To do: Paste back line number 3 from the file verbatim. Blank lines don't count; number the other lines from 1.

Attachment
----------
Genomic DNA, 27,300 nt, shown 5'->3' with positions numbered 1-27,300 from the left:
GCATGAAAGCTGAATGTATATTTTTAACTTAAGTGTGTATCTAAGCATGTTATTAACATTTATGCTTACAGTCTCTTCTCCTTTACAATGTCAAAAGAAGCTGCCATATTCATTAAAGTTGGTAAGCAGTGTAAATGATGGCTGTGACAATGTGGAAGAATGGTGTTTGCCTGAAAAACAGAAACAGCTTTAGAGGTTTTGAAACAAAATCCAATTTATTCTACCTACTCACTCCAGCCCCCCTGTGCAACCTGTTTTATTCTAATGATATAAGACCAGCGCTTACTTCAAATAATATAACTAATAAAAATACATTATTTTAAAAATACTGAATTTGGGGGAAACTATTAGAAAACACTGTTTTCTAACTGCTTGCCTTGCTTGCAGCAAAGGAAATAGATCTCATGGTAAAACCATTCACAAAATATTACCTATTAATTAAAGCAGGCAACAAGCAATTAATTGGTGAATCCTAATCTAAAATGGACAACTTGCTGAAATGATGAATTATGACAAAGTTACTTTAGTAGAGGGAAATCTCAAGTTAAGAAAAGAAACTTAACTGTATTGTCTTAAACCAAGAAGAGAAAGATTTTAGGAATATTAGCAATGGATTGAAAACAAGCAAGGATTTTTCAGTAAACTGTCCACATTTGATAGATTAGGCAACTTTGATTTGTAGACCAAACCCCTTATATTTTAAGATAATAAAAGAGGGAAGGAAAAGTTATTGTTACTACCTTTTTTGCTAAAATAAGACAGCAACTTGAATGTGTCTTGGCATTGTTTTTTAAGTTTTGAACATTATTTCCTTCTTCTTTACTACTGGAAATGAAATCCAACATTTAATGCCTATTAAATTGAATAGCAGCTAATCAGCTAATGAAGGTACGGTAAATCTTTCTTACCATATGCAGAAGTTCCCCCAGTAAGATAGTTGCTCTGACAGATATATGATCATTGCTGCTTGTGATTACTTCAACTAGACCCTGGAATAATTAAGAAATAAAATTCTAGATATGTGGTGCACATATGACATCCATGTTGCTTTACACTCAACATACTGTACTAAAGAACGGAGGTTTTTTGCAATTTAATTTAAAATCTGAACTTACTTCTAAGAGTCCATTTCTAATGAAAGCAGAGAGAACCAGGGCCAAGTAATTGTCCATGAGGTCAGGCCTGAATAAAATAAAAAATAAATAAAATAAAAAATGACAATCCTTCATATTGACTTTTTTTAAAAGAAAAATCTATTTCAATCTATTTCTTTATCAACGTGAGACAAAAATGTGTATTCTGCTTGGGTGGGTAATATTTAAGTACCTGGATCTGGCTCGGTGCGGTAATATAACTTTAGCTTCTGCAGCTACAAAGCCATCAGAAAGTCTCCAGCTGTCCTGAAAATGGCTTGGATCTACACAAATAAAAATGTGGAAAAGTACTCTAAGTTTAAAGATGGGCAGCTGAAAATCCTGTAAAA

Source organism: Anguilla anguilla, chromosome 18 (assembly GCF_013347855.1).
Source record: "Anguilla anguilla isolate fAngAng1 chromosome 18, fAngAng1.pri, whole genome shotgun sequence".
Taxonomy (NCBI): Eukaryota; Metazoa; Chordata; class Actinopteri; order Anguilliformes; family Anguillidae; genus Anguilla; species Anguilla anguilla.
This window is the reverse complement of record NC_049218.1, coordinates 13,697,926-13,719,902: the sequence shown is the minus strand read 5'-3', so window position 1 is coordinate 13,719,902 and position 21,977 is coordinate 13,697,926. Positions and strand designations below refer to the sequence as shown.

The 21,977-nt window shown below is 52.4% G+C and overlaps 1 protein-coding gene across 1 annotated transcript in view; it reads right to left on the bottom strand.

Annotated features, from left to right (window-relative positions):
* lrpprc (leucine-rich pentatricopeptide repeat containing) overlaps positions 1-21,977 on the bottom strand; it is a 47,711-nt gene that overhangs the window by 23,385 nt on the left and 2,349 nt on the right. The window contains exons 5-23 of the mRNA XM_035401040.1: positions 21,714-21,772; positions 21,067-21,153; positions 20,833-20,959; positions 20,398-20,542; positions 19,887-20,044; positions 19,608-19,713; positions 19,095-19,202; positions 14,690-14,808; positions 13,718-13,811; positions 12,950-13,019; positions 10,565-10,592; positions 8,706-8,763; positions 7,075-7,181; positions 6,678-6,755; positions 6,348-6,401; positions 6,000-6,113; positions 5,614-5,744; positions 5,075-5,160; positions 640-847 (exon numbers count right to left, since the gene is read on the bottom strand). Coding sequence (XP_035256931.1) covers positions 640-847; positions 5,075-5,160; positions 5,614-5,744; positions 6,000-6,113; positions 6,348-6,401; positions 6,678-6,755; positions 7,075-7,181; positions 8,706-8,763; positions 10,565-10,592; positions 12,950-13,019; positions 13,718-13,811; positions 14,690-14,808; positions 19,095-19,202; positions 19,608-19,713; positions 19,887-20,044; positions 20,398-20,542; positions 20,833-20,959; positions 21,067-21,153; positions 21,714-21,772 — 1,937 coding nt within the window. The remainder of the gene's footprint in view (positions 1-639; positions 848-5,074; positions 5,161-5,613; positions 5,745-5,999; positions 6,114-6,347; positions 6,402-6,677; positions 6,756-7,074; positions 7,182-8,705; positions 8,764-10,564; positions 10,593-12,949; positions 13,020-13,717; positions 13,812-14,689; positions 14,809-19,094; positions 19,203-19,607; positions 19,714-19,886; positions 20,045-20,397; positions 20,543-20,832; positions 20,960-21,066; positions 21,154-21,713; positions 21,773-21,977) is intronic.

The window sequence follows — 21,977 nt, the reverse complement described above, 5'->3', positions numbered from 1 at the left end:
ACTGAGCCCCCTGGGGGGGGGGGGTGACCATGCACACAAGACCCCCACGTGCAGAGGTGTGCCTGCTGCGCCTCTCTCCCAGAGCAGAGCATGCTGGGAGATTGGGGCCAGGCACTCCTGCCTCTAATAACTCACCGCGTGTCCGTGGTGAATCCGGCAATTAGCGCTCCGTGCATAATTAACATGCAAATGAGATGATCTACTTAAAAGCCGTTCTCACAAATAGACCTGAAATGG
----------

Source organism: Anguilla anguilla, chromosome 18 (assembly GCF_013347855.1).